In order to have a peer-to-peer electronic cash system, a monetary unit must be transferable between two parties:
- Peer-to-peer without involving a third party
- With final settlement
- Without counterparty risk
Of the three, the hardest to replicate is the lack of involvement by third parties. Until the invention of Bitcoin, this was widely considered impossible within the field of computer science. All previous attempts to create electronic cash ended up needing a central authority. The fundamental problem was that, prior to the invention of Proof-of-Work mining, there was no way for a distributed network of computers to agree on the time-ordering of events. All such problems had to be solved by relying on a central timekeeping source and, as a result, peer-to-peer electronic cash couldn’t be implemented.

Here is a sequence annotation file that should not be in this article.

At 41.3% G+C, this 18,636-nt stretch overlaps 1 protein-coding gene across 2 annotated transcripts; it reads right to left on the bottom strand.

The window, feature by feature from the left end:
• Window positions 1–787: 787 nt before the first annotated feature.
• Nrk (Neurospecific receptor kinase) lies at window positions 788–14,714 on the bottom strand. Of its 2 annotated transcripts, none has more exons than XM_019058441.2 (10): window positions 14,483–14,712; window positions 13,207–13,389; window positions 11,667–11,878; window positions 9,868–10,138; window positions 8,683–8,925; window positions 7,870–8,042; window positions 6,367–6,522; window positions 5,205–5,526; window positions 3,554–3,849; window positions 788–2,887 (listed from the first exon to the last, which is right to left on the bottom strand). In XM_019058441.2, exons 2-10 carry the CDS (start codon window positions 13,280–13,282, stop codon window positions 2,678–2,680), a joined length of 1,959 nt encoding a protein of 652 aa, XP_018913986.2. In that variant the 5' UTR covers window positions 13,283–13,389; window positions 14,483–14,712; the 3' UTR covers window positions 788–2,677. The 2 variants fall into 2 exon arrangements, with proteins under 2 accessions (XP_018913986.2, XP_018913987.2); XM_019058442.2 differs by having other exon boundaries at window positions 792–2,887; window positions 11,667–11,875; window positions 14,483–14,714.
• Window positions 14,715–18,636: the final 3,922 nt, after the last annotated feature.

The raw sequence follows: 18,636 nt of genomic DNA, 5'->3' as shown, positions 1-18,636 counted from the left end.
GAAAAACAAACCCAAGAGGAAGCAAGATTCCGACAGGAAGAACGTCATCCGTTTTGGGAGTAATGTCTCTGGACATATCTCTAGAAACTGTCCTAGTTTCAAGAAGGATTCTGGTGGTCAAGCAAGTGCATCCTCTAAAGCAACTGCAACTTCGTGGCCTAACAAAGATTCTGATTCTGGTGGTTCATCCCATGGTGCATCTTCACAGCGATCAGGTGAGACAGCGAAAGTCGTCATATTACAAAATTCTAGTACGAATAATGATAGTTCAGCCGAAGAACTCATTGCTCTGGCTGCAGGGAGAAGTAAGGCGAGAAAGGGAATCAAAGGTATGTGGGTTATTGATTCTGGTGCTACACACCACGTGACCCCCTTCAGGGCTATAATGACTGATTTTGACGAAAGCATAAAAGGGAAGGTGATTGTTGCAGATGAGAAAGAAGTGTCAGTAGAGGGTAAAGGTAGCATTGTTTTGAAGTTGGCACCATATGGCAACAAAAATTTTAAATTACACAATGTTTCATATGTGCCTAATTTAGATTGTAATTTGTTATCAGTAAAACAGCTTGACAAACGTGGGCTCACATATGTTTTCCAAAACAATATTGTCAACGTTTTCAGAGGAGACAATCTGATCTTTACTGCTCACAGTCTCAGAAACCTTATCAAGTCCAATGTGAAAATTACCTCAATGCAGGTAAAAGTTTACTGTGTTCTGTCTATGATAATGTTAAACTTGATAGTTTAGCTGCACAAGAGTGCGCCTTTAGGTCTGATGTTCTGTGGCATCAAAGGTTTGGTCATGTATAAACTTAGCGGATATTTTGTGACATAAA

Curiously, Proof-of-Work mining also solves the problem of settlement finality in a decentralised transaction record. The costliness of block creation not only proves the passage of time, enabling correct transaction ordering, but also imparts equal costliness to the creation of true or false histories. So long as more than half of block producers are acting honestly, this costliness ensures that the transaction history cannot be rewritten. Finally, counterparty risk is eliminated by creating and utilising an asset native to the system – in this case, bitcoin. Thus a transaction cannot take place unless the spender actually controls the bitcoin they intend to send, once again mimicking physical cash.